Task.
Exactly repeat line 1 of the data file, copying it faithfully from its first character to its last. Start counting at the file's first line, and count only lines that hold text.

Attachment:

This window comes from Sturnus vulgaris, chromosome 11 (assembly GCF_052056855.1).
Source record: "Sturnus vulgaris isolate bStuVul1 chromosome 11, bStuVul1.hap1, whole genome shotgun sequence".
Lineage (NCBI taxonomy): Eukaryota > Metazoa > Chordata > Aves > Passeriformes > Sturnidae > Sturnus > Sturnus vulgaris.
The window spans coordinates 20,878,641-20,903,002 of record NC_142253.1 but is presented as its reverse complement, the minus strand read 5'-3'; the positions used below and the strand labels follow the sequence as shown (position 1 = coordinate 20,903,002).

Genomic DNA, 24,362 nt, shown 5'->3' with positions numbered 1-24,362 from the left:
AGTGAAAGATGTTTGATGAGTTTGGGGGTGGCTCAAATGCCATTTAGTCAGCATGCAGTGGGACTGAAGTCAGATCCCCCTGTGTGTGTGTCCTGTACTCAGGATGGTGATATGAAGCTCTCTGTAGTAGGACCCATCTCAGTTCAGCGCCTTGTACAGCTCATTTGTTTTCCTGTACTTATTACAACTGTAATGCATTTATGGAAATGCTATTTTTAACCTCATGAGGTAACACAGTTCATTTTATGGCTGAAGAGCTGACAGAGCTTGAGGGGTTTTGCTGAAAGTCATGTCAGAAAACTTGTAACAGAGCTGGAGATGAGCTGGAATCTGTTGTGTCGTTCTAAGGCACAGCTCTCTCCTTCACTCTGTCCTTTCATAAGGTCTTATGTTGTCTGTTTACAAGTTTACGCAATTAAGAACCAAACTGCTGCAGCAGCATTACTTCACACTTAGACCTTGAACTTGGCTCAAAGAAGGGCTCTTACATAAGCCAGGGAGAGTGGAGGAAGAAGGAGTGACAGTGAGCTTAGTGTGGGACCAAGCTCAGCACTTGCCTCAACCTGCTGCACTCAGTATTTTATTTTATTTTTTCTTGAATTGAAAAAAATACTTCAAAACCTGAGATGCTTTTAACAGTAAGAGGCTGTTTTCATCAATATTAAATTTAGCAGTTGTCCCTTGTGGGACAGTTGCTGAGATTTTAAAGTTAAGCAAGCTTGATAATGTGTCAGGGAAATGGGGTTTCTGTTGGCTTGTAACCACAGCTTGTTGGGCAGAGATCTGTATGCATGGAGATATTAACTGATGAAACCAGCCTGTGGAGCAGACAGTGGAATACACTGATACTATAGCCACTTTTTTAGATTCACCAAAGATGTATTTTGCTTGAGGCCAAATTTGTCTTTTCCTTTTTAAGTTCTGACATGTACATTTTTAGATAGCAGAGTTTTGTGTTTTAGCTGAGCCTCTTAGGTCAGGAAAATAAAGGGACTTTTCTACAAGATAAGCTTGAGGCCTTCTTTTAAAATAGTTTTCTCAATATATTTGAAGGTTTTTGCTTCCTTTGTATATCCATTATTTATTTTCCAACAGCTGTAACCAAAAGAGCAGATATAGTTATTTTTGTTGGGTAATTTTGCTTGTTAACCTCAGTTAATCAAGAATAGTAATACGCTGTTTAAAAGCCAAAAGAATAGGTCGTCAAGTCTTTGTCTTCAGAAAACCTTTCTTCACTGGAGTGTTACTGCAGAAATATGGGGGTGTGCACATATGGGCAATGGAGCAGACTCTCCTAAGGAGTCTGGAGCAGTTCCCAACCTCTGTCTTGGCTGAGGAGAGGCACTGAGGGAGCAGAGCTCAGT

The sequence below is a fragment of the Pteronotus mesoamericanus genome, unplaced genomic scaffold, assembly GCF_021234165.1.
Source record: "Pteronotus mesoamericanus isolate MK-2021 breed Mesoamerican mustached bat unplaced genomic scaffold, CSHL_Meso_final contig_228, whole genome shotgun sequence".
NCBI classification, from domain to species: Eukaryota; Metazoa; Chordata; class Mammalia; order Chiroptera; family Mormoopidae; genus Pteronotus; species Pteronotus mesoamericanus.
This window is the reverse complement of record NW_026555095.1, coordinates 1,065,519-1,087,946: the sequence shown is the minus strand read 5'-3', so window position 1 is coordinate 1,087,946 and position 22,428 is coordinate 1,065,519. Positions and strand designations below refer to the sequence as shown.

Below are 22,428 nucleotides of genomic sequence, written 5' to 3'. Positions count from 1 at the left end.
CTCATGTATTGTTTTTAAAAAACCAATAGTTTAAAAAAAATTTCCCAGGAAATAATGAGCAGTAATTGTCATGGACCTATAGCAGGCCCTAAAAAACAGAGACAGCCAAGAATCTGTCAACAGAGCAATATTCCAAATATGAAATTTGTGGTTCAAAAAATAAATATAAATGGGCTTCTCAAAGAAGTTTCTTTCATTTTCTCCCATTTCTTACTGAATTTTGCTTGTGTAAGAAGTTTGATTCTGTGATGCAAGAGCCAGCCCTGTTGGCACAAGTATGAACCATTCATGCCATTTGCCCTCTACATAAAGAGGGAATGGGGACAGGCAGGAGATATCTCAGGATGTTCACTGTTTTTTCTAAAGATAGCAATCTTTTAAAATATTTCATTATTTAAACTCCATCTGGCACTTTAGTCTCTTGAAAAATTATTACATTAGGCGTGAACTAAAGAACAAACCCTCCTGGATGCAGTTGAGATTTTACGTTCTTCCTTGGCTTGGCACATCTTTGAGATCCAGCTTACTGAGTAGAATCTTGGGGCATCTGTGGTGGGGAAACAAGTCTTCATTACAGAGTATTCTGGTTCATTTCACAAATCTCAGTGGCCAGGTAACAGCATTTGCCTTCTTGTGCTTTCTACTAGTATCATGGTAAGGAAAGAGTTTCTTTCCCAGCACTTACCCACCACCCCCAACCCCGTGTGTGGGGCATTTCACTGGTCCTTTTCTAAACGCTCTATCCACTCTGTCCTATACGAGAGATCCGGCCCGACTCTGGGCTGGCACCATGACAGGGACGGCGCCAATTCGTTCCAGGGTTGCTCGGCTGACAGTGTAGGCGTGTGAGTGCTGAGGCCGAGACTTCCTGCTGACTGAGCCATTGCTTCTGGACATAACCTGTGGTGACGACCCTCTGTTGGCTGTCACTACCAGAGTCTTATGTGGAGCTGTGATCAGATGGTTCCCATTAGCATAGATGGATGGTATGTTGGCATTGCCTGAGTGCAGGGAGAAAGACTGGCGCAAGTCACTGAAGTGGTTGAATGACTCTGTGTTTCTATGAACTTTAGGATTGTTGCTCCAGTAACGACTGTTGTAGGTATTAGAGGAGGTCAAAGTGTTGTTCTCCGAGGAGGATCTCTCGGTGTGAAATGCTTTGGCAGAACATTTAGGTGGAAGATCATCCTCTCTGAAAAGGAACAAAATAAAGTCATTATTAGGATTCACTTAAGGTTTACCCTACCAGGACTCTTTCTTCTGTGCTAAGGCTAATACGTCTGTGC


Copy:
This window comes from Sturnus vulgaris, chromosome 11 (assembly GCF_052056855.1).